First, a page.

Expect NASA to probe Uranus within the next 10 years
Experts are optimistic about a mission to the ice giant, based on the conclusions of an influential report.
An influential new report uses contributions from over 100 professionals in space-related research and industry across the globe to plan for the next decade of space exploration—and they have set their sights on the planet Uranus and an icy moon of Saturn named Enceladus.
The report was published last week by the National Academies of Science, Engineering, and Medicine, which is an independent organization tasked with helping NASA and the National Science Foundation to assess the state of planetary science research and choose goals. A previous report led to two of NASA’s biggest missions of this decade.
Scientists would love to “visit every body in the solar system,” but there are finite resources, so the report helps direct money towards the projects that will offer the most bang for their buck, says Amy Simon, the vice chair of the report’s giant planet systems panel and a planetary scientist at NASA.
The last decadal survey, published 2011, recommended three “flagship” priorities: a sample return campaign to deliver Martian rocks to Earth, a major goal of the ongoing Perseverance rover project; a mission to the Jovian moon Europa, which became Europa Clipper; and a Uranus mission, which is yet to happen. Although the recommendations aren’t binding, NASA takes these reports seriously. Simon is “pretty optimistic” that a mission to Uranus, at least, will begin in the next decade.
This time, the 10-year report has “a renewed emphasis on astrobiology—looking for habitability and or existing life in the solar system,” Simon says, as well as a focus on exoplanets, which are worlds that exist outside our solar system.
The new survey had two top priorities: A flagship mission to explore Uranus and another to visit Saturn’s moon Enceladus. Both missions have been high priorities since the last survey, Simon says.
“Sending a flagship to Uranus makes a lot of sense” because Uranus and Neptune “are fairly unexplored worlds,” says Mark Marley, a planetary scientist at the University of Arizona and director of the Lunar and Planetary Laboratory who reviewed part of the early report and called it “clear-eyed.” Studying these worlds will help scientists understand both the formation of our solar system as well as an entire class of common exoplanets. Though some people are upset because, outside of the sample return mission, there isn’t much of a focus on future Mars missions, he says.
Congress, which decides NASA’s funding, puts a lot of weight in these decadal surveys, Marley says. Mission ideas might already be on the table, but the reports tell NASA in what order to pursue them.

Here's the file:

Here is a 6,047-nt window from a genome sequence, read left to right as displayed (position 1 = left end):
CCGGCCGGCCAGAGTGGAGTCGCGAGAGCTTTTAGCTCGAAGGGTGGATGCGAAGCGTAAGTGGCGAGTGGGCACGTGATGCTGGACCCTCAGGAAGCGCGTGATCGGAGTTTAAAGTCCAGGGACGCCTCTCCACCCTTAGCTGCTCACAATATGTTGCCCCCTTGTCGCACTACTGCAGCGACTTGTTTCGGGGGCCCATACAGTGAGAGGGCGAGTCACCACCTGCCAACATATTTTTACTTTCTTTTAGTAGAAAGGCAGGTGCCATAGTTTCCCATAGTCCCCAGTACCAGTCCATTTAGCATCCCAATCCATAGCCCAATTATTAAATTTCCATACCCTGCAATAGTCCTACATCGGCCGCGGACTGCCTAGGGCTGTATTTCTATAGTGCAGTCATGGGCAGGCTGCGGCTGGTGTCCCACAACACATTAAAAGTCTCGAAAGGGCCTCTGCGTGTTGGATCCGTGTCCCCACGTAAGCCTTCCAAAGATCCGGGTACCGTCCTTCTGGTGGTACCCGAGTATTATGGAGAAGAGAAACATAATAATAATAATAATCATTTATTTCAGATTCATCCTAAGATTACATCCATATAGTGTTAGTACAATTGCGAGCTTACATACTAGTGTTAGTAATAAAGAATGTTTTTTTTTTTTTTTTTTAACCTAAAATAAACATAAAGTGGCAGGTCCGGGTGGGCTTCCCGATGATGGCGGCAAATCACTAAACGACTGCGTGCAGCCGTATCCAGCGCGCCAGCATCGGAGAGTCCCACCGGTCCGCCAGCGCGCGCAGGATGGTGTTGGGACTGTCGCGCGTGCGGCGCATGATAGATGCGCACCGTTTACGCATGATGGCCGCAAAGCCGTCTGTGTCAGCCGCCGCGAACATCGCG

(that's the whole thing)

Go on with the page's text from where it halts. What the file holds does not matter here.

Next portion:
Uranus and Neptune, the “ice giants” of the solar system, are among the least studied planets in our solar system. But exploring them in finer detail could help astronomers understand more about exoplanets—the ice giants share their mass, 10 to 15 times that of Earth, with the most common type of newly discovered exoplanets.
Uranus and Neptune are similar in their size, though Uranus has a colder subsurface than the other three gas giants, spins sideways, and has a system of moons that formed along with it. Neptune’s gravity, meanwhile, captured its moon Triton after the planet had formed, Simon says. Though Triton has earned researchers’ interest because it “could be an ocean world,” she says, the choice of which ice giant should be a higher scientific priority depends on who you ask. What’s not up for debate is that Neptune is about 50 percent farther from Earth, making it harder for a craft to reach and orbit around.
[Related: We’re finally figuring out how Uranus ended up on its side]
Astrobiologists are particularly interested in Enceladus, meanwhile, for its potential to be habitable to life.
Enceladus is an icy moon that’s roughly 300 miles in diameter and orbits around Saturn. The Cassini spacecraft first investigated Enceladus in 2005 and found evidence that it regularly spews plumes of water into space, suggesting there’s a liquid water ocean under the moon’s icy surface. Cassini flew through these plumes to measure their contents and found salty water with organic molecules, even though the orbiter wasn’t designed specifically for that task. Jupiter’s moon Europa likely also has a subsurface ocean, but Jupiter is very radioactive, which makes Saturn’s moon potentially a better bet for discovering life, Simon says.
The fact that Enceladus’s plumes are “spewing material all over the Saturn system” means that scientists have a way to study the contents of the planet’s subsurface with relative ease, Simon says. An orbiter could swoop through the plumes in space, rather than sending a robot to the moon to crack through the ice—which could be many miles thick.
The scope of new missions will depend on how much NASA’s budget grows in coming years and how expensive the mission to collect Perseverance’s Mars samples becomes, Marley says. But with decent funding, there’s a good chance that one or both missions come to fruition.